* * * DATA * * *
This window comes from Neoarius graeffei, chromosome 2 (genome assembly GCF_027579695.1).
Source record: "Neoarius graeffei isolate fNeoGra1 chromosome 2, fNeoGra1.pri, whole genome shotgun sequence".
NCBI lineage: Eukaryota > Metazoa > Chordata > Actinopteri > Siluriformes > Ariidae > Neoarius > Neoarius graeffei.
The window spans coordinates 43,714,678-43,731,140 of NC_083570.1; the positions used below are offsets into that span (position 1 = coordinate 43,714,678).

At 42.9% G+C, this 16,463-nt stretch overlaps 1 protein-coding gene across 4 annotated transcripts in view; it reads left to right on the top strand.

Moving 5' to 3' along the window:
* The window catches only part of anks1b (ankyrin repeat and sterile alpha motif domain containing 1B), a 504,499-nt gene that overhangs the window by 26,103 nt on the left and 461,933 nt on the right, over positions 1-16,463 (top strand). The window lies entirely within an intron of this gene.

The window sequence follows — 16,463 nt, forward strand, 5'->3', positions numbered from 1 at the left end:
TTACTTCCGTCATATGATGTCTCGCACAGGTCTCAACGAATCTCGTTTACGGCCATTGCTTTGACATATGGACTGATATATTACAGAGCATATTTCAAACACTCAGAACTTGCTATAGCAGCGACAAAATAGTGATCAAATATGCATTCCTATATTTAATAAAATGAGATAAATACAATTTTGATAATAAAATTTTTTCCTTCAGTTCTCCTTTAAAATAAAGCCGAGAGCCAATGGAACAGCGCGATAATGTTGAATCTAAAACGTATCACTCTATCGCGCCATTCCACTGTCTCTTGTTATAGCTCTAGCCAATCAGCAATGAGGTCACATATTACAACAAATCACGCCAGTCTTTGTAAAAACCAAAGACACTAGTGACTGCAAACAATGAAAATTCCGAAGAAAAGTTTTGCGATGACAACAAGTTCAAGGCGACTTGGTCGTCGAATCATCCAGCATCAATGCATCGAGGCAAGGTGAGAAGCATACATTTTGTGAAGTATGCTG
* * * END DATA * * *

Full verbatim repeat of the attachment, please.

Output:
This window comes from Neoarius graeffei, chromosome 2 (genome assembly GCF_027579695.1).
Source record: "Neoarius graeffei isolate fNeoGra1 chromosome 2, fNeoGra1.pri, whole genome shotgun sequence".
NCBI lineage: Eukaryota > Metazoa > Chordata > Actinopteri > Siluriformes > Ariidae > Neoarius > Neoarius graeffei.
The window spans coordinates 43,714,678-43,731,140 of NC_083570.1; the positions used below are offsets into that span (position 1 = coordinate 43,714,678).

At 42.9% G+C, this 16,463-nt stretch overlaps 1 protein-coding gene across 4 annotated transcripts in view; it reads left to right on the top strand.

Moving 5' to 3' along the window:
* The window catches only part of anks1b (ankyrin repeat and sterile alpha motif domain containing 1B), a 504,499-nt gene that overhangs the window by 26,103 nt on the left and 461,933 nt on the right, over positions 1-16,463 (top strand). The window lies entirely within an intron of this gene.

The window sequence follows — 16,463 nt, forward strand, 5'->3', positions numbered from 1 at the left end:
TTACTTCCGTCATATGATGTCTCGCACAGGTCTCAACGAATCTCGTTTACGGCCATTGCTTTGACATATGGACTGATATATTACAGAGCATATTTCAAACACTCAGAACTTGCTATAGCAGCGACAAAATAGTGATCAAATATGCATTCCTATATTTAATAAAATGAGATAAATACAATTTTGATAATAAAATTTTTTCCTTCAGTTCTCCTTTAAAATAAAGCCGAGAGCCAATGGAACAGCGCGATAATGTTGAATCTAAAACGTATCACTCTATCGCGCCATTCCACTGTCTCTTGTTATAGCTCTAGCCAATCAGCAATGAGGTCACATATTACAACAAATCACGCCAGTCTTTGTAAAAACCAAAGACACTAGTGACTGCAAACAATGAAAATTCCGAAGAAAAGTTTTGCGATGACAACAAGTTCAAGGCGACTTGGTCGTCGAATCATCCAGCATCAATGCATCGAGGCAAGGTGAGAAGCATACATTTTGTGAAGTATGCTG